5 Things to Know About Ignition Interlock in Illinois - The Chicago DUI Law Blog

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5 Things to Know About Ignition Interlock in Illinois

Chances are, if you've been convicted of a DUI in Illinois, you will need to know about ignition interlock. "Ignition interlock" refers to a rather pesky kind of device that allows a DUI offender to continue to drive on a provisional license.

How does it work, exactly? First, the driver must find an authorized ignition interlock service to install the device into their car. Once installed, the driver must then blow into the device every time she wants to start her car. If the system registers her breath with no alcohol detected, then the engine will start. If there is any alcohol detected over approximately 0.00%, however, then the engine won't start.

Now that you know the basics, here are five other important things you should know about ignition interlock laws in Illinois:

  1. First-time offenders. In most states, the option of installing an ignition interlock device is only available for two-time offenders -- if someone has received two or more DUIs. Illinois, however, is far stricter and starts implementing these devices with first-time offenders.
  2. Other 'non-alcohol' Not only should drinking cocktails and beers be avoided before getting into a car, but the offender should steer clear of all other items that contain alcohol. This includes things like mouthwash, cough syrup, or hand sanitizer which can give the interlock device a false positive reading.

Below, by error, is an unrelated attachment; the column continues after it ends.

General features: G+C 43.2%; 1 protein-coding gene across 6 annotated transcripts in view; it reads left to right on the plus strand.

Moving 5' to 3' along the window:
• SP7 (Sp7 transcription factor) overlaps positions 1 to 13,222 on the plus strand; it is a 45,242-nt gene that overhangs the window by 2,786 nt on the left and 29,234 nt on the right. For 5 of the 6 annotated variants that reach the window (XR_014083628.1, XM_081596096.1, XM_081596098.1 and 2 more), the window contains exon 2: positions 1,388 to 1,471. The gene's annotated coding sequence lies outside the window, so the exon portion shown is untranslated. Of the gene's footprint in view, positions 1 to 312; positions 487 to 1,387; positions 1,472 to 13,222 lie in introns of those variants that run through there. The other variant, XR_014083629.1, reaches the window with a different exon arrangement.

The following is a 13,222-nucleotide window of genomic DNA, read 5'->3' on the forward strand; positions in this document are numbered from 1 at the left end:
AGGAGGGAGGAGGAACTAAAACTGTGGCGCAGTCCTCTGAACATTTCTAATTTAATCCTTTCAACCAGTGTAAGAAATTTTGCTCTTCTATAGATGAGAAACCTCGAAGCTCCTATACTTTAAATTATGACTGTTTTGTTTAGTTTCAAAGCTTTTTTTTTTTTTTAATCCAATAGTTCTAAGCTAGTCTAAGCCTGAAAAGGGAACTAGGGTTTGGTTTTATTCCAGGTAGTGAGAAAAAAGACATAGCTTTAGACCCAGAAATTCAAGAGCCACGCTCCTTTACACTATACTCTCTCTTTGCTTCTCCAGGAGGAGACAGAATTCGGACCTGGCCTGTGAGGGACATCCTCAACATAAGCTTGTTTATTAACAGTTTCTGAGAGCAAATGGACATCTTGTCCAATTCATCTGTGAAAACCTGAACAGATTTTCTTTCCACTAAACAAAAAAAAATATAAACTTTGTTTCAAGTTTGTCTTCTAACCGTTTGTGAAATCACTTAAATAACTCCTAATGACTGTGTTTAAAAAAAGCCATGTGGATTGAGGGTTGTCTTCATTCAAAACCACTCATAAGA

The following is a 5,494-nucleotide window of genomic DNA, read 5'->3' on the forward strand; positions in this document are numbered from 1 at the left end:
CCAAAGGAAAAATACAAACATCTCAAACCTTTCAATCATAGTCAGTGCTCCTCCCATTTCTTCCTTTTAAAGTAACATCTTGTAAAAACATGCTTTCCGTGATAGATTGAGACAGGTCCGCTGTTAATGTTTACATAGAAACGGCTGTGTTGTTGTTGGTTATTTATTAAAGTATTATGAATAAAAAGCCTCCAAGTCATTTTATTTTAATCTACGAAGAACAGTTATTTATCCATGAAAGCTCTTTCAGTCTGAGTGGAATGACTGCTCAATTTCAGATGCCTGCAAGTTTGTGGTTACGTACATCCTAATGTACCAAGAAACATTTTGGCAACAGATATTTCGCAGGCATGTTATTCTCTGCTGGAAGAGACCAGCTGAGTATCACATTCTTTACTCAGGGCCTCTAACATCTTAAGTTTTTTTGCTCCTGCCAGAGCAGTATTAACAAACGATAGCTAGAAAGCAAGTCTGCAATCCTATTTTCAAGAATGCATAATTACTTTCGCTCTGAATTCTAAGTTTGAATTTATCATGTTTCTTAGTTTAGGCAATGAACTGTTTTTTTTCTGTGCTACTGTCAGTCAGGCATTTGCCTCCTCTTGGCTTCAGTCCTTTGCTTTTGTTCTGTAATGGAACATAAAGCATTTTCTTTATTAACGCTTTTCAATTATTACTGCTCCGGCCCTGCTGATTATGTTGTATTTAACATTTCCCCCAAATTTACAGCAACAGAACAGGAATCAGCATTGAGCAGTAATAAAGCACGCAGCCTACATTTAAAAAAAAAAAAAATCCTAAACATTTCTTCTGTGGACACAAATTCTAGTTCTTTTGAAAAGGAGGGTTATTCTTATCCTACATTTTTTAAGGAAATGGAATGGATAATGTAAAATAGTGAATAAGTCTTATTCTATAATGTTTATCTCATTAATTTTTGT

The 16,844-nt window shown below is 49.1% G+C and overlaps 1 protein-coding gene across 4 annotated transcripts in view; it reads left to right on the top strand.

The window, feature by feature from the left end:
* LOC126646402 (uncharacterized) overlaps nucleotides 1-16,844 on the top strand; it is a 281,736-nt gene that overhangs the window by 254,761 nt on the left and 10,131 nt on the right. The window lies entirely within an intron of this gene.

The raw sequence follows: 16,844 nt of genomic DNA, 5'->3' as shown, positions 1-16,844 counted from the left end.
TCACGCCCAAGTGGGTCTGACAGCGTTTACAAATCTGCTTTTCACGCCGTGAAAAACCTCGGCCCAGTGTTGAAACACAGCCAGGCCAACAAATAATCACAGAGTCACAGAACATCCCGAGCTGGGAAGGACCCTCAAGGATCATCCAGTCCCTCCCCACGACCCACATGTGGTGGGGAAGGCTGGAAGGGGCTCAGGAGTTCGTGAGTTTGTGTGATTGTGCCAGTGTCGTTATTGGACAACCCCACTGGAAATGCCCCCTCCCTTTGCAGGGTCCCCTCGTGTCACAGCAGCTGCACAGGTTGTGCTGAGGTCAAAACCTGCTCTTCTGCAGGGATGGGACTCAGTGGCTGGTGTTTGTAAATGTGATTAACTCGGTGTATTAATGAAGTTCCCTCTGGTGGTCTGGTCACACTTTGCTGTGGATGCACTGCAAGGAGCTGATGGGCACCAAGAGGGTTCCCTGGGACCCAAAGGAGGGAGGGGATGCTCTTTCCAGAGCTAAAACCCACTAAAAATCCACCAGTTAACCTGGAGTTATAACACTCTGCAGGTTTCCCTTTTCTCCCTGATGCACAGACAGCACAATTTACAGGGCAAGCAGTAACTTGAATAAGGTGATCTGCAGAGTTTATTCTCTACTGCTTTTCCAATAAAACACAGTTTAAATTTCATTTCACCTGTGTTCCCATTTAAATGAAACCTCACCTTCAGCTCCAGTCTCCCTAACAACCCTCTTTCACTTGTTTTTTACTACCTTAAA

3. You may have to blow more than once. Illinois uses a device called Breath Alcohol Ignition Interlock Device ("BAIID"). With BAIID, the device may ask you to periodically blow into it, just to ensure that you are still sober while you're driving. This may occur on trips that are longer than 15 to 20 minutes.
  4. Opting out or in. You have the option, under Illinois DUI law, of opting out of the ignition interlock device option as a first-time offender. If you don't opt out, you will automatically have to install it as part of your sentence. But, if you choose to opt out, you may be stuck with a traditional restricted license, in some cases for up to a year.
  5. Lawyer up. While alternative methods of fighting the law are ideal in certain situations, you shouldn't fool around with a DUI charge. A local, experienced lawyer can not only swiftly get you through what could be a painful process, but she can also explain to you what your options are regarding the ignition interlock device.

Most importantly of all, remember this: the only sure way to avoid an ignition interlock device is to never drink and drive!

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